Drawing on findings from the extensive questionnaire survey and intensive case studies we conducted in Hong Kong secondary schools, this paper examines the interactions, tensions and gaps among the various stakeholders' visions, concerns and priorities as identified in the ongoing school reform. We examine the classroom dynamics of teaching and learning, the interactive pedagogical relationship involved, as well as the embedded institutional complexity in the schooling process, in order to understand what underlies the curriculum policy and education reform within the mainstream system. In view of the paramount significance of its evolvement in actual operation, we argue that education reform ought to be taken pragmatically but programmatically as the complexly embedded cultural process in which all the local practices and values of its stakeholders operate in the same cultural space. By conducting research on that interlocking cultural process, we also identify new options for Cultural Studies when education is taken seriously as the core of our intellectual project.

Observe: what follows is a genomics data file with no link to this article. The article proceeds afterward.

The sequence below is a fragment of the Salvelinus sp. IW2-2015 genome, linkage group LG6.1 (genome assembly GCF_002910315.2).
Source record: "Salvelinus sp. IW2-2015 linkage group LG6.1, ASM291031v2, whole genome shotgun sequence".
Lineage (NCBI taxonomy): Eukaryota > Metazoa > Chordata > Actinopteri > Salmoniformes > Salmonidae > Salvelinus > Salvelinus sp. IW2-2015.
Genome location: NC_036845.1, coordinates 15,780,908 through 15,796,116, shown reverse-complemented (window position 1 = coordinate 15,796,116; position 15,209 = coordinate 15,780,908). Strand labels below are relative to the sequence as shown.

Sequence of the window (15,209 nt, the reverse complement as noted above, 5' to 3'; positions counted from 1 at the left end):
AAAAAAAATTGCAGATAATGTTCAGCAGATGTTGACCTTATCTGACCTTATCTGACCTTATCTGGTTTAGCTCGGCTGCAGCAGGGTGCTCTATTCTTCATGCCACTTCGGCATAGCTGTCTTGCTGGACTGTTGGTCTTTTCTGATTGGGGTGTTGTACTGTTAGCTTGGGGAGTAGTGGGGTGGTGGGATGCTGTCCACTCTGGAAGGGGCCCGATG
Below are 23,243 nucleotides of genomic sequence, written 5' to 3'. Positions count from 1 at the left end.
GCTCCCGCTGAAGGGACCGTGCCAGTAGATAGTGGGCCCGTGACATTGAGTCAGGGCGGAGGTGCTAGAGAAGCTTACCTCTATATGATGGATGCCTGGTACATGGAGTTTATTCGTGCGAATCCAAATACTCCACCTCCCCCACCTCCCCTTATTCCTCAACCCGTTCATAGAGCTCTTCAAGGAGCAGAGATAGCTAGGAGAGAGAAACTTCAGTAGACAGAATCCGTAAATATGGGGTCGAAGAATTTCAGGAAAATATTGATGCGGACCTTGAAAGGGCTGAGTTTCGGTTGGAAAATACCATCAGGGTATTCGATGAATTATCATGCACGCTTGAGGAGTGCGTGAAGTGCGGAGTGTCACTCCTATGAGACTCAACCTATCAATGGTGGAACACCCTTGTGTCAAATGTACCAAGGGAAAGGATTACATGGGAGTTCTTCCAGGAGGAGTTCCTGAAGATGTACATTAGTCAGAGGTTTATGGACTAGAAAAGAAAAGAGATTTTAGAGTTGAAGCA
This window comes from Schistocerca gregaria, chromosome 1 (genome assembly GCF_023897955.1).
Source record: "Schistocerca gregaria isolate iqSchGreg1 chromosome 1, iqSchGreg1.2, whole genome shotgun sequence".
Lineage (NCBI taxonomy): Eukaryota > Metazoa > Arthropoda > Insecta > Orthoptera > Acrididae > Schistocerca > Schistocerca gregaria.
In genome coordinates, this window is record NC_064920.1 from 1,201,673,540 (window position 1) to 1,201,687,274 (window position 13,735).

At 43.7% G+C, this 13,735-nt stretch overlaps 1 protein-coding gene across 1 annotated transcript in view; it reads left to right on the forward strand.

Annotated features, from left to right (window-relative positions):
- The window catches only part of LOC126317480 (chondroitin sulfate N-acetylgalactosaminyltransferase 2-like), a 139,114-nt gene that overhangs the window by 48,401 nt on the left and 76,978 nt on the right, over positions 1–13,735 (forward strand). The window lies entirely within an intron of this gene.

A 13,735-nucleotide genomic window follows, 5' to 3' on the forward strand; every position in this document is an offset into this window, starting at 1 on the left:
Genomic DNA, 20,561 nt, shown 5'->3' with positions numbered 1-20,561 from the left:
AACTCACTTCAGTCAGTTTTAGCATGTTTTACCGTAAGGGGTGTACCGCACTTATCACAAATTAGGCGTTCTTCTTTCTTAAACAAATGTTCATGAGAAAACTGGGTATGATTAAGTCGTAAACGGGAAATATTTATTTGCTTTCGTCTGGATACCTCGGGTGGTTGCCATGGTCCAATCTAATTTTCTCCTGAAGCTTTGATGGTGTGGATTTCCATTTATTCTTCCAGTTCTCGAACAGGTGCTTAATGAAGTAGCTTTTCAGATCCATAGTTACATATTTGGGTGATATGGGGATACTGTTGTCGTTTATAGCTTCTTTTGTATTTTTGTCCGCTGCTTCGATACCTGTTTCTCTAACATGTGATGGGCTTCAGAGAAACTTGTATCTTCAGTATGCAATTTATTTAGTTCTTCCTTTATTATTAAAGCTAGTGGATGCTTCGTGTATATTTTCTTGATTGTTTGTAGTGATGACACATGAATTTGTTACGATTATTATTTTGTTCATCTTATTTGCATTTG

|Number of pages||17|
|Early online date||25 Jan 2011|
|Publication status||Published - Jan 2011|
Bibliographical notePaper presented at the International Symposium on Education and Cultural Studies, May 22-24, 2008, Hong Kong, China.
- Integrated Humanities
- Liberal Studies
- culture as pedagogy
- curriculum policy
- education as reform
- student-teacher classroom dynamics